Arizona Invest In Education Ballot Initiative Supporters Must Now Convince Voters
Two years ago, the Arizona Supreme Court was to blame for blocking the Invest In Education initiative from the November ballot.
Two years later, the campaign can thank the Supreme Court for ensuring the initiative will go before voters this fall.
Advocates for increased public education funding are celebrating, but the final challenge still remains: convincing voters to raise taxes for the state’s wealthiest residents to get more money into schools.
The Show spoke with attorney Roopali Desai for more about the initiative's next steps.
The Show also spoke with KJZZ reporter Ben Giles for more analysis.
STEVE GOLDSTEIN: So the Superior Court ruling, though, is being appealed, was pretty scathing, and Roopali mentioned the politics of this. If you can answer this in two ways for me, many were surprised with this unanimous ruling by the Arizona Supreme Court. Why was this so dramatically different or frankly, were you surprised when we consider that so many of the appointees were Doug Ducey appointees?
GILES: Well, I think the dramatic part is, go back two years ago. The Supreme Court struck the Invest, Invest in Ed initiative from the ballot, and it cited the 100-word summary as the issue. That was the cause for why voters couldn't have a say on this. And Judge Coury's read — ruling in Maricopa County, that too cited the 100-word summary. So in a lot of ways that this was an about-face for the Supreme Court, you could say, but it was also something of a rebuke of that ruling by Judge Coury in Maricopa County because it said, "You misinterpreted our decision two years ago." You know, Coury cited that Supreme Court ruling from 2018 in deciding that the 100-word summary, in his words, was, was "misleading," was a Trojan horse. And we don't yet know the rationale for why the Supreme Court disagreed this time around. But it was clearly a rebuke. It said, "No, this is not confusing. This is not misleading."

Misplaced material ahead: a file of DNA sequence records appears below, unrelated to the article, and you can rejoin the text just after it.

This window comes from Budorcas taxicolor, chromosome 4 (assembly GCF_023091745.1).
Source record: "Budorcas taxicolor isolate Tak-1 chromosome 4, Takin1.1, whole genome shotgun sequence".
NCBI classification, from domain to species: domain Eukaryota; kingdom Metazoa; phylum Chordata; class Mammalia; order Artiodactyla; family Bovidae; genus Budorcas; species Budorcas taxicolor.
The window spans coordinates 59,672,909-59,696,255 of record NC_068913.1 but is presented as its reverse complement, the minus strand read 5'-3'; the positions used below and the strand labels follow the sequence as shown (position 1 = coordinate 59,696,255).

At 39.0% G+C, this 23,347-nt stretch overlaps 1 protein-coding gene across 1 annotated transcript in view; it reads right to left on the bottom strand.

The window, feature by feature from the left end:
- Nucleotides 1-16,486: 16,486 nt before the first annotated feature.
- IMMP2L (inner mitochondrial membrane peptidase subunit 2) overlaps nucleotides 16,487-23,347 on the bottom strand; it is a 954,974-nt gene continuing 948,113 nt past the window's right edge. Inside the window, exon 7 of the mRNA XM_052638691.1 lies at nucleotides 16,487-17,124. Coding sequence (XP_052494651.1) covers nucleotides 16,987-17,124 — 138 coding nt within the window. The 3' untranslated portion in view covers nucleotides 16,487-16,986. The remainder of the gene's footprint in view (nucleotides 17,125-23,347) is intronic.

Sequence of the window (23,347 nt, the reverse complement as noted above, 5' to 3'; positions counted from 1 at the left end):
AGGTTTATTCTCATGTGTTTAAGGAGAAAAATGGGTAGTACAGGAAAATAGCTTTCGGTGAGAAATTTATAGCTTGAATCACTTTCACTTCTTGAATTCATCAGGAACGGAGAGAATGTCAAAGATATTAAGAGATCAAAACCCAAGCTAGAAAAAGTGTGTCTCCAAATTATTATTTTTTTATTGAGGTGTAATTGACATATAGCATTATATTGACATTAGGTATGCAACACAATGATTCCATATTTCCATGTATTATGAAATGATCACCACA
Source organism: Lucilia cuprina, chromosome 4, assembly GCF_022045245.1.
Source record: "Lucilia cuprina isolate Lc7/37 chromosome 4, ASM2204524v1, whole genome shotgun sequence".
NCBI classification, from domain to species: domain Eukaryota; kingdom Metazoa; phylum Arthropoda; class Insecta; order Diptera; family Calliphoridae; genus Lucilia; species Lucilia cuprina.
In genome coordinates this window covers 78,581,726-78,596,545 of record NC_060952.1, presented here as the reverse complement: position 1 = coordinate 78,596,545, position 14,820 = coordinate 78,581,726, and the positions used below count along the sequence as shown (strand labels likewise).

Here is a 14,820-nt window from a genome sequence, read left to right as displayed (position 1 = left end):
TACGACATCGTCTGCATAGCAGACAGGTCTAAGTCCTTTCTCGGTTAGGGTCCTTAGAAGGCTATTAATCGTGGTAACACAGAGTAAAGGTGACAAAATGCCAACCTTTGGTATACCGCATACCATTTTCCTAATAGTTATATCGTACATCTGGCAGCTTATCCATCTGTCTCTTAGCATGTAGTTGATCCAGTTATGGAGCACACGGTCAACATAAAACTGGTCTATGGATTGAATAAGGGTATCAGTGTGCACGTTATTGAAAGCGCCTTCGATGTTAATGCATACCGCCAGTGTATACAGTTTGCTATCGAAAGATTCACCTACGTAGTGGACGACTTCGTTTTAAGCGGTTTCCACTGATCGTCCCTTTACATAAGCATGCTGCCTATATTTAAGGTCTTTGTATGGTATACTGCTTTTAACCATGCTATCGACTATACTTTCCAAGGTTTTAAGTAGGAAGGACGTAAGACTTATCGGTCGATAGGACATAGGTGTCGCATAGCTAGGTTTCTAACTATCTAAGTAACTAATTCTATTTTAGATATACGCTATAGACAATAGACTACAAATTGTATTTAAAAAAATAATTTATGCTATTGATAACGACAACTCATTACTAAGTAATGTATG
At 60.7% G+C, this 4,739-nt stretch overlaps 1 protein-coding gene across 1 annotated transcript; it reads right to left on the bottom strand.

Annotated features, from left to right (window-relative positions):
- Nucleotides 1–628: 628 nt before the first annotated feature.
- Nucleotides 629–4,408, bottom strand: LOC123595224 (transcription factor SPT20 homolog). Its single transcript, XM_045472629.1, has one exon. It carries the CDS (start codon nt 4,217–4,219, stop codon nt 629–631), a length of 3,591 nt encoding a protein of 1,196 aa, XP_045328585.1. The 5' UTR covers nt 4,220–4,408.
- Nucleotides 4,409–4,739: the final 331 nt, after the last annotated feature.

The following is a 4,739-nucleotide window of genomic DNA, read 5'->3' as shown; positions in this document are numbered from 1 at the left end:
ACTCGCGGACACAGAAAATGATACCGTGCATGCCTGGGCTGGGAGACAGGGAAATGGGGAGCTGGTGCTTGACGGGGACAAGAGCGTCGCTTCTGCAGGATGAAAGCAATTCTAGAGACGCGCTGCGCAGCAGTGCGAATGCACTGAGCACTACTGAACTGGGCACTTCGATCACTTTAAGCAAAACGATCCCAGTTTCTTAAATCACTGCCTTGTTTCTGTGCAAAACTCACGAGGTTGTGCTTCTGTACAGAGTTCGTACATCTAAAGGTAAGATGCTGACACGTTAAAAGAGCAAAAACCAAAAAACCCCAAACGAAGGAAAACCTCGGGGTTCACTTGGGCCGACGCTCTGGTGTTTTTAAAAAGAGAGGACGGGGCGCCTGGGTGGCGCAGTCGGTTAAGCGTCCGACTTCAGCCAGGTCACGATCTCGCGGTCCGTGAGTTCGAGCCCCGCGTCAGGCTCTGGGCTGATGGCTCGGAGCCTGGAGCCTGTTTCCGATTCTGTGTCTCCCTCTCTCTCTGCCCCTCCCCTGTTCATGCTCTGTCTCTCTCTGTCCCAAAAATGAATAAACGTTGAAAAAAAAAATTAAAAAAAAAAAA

LAUREN GILGER: Ben, we've been watching this debate up until now and it's been all about court, right? All about these legal battles about what should be on the ballot and what shouldn't be and why and how. Now we are moving into this campaign phase. What should we be watching for as we sort of work to win the hearts and minds of Arizona voters on either side of this issue?
GILES: Well, it's, it'll be interesting to see how many people haven't already decided how they feel about this giving, given that it has been debated in courts. But it also has been debated for three plus years now in the hearts and minds of people and how they feel about those court's decisions. You know, if you were frustrated two years ago that you couldn't vote on this initiative, you might be of the mind that, "Yes, I finally get a chance. I finally get a say, and I can vote for more funding for public education." I think the opposition, as Roopali alluded to, the most public face of that so far has been groups funded by the Arizona Chamber of Commerce. We'll see how much they are going to put up a fight. It's no surprise that in the past two years, they've spent a ton legally fighting this. But now we'll see, do they think it's a winning cause in the hearts and minds of Arizonans? And that'll be interesting to see how much of a fight they put up now.
GOLDSTEIN: And Ben, just a few more seconds left. So based on this ruling by the Arizona Supreme Court, we've still got other ballot initiatives in the fight for this. Do you see a trend here, or could these other issues be totally different?
GILES: I think that each 100-word summary, you know, all of the initiatives this year — all four that filed — were challenged on many fronts, but all of them on the 100-word summary. Each is different in its own way, so I don't know that this ruling impacts other appeals that the Supreme Court is hearing. But once we get the full opinion and once we get the rationale behind the Supreme Court's decision on this issue, I think that could have an impact for years to come.
GOLDSTEIN: KJZZ's Ben Giles. Ben, thanks for the update.
GILES: Thank you.